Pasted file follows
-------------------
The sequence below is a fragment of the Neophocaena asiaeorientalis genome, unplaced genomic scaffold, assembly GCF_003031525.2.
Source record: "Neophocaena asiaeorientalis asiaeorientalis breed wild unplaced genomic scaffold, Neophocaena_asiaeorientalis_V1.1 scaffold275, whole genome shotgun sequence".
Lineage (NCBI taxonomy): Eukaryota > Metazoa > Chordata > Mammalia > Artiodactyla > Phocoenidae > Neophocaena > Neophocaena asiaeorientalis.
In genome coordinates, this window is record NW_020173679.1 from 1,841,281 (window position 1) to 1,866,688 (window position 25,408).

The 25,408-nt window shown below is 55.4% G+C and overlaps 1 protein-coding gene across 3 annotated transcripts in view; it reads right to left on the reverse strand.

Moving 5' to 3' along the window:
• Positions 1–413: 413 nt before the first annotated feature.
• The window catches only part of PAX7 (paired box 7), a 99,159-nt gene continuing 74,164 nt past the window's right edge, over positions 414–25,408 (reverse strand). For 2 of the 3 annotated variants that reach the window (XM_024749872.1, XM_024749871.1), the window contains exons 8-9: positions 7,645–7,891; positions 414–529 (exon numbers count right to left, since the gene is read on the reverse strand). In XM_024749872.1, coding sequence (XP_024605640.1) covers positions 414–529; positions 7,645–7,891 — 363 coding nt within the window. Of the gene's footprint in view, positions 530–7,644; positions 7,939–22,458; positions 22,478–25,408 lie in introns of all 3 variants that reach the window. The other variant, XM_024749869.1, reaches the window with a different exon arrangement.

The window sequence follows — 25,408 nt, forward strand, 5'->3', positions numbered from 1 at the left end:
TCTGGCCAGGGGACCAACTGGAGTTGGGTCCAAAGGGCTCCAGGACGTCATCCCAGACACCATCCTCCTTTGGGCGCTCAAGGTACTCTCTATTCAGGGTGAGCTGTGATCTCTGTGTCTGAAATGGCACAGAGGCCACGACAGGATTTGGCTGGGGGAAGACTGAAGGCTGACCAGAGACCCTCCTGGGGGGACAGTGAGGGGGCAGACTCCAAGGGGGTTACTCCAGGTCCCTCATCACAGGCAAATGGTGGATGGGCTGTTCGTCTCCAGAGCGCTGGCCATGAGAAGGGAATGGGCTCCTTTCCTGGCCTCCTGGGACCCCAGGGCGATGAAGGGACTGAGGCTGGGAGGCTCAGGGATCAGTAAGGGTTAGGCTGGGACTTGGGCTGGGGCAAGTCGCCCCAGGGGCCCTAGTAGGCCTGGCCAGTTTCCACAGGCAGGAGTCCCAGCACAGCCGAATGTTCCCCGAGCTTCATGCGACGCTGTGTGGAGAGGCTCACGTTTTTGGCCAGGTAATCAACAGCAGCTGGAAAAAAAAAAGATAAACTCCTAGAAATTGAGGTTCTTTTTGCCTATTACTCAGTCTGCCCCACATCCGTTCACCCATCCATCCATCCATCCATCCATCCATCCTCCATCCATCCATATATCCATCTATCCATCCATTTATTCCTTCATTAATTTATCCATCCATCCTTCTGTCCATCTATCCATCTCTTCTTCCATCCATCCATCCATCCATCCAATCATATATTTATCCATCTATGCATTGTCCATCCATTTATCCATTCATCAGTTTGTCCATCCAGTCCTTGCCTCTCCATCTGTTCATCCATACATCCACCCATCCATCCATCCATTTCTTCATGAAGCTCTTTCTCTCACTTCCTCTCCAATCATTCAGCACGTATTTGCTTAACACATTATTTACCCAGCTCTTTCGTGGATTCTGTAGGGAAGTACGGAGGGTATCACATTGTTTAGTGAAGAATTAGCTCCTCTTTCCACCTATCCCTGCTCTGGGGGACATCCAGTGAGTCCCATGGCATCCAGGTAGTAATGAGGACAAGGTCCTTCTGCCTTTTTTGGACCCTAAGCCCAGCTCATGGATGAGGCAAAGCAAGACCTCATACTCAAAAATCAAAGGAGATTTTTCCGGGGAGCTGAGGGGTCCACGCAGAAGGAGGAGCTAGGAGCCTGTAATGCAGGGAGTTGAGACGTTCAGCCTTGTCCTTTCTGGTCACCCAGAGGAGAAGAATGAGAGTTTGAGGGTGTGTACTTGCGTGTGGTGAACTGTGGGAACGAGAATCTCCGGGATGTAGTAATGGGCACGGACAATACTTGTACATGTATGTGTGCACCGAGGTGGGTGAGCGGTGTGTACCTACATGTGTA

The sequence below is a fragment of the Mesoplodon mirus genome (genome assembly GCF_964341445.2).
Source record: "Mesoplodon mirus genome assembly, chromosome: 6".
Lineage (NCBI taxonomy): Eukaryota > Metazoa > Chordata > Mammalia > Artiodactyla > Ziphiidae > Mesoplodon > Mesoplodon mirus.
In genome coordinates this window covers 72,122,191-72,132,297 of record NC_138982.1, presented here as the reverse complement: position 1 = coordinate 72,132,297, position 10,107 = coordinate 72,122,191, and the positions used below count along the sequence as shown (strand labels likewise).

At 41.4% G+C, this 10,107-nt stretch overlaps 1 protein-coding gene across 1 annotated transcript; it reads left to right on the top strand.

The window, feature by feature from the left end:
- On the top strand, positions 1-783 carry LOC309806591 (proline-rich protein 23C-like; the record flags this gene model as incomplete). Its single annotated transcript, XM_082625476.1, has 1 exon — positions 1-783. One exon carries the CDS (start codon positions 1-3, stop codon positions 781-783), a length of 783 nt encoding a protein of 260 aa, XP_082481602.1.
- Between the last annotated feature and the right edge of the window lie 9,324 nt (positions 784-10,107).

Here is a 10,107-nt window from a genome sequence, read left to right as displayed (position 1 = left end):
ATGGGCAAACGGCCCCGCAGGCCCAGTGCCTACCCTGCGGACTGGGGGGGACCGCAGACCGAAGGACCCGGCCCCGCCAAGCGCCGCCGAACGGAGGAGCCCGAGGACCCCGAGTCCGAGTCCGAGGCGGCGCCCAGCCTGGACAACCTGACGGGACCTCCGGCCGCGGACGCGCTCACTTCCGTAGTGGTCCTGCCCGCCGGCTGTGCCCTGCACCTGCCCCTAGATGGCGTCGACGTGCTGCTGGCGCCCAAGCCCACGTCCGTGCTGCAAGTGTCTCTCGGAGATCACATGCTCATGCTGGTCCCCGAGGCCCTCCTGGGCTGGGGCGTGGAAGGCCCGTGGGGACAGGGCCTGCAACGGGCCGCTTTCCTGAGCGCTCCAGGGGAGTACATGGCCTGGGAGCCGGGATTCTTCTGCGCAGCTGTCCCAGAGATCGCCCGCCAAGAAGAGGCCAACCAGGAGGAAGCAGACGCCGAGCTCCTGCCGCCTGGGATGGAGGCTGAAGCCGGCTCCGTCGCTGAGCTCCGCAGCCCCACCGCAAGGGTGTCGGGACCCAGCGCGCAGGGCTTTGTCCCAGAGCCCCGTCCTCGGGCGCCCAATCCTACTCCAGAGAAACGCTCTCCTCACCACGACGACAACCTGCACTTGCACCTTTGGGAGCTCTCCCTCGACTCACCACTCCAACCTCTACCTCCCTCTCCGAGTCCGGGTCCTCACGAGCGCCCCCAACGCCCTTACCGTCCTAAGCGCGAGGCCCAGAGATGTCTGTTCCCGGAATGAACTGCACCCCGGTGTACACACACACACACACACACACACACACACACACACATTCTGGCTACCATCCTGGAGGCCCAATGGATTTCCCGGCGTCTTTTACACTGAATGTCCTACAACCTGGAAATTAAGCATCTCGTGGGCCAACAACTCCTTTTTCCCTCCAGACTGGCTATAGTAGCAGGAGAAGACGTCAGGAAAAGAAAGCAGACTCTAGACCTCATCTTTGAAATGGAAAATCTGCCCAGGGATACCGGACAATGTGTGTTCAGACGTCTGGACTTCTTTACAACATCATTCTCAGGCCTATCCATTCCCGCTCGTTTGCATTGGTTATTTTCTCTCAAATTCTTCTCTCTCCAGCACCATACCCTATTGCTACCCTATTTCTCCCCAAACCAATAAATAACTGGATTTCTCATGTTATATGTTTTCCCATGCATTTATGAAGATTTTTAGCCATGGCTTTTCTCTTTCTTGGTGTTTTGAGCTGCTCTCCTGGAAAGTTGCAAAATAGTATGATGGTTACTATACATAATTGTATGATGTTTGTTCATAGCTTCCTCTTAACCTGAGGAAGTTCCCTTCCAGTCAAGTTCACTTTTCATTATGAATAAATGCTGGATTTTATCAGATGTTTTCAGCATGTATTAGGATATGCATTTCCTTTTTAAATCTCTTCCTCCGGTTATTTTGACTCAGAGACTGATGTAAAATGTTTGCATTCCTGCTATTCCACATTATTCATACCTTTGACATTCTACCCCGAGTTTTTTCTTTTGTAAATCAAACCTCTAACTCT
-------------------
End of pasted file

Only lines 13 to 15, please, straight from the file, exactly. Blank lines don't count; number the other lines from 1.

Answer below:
Lineage (NCBI taxonomy): Eukaryota > Metazoa > Chordata > Mammalia > Artiodactyla > Ziphiidae > Mesoplodon > Mesoplodon mirus.
In genome coordinates this window covers 72,122,191-72,132,297 of record NC_138982.1, presented here as the reverse complement: position 1 = coordinate 72,132,297, position 10,107 = coordinate 72,122,191, and the positions used below count along the sequence as shown (strand labels likewise).

At 41.4% G+C, this 10,107-nt stretch overlaps 1 protein-coding gene across 1 annotated transcript; it reads left to right on the top strand.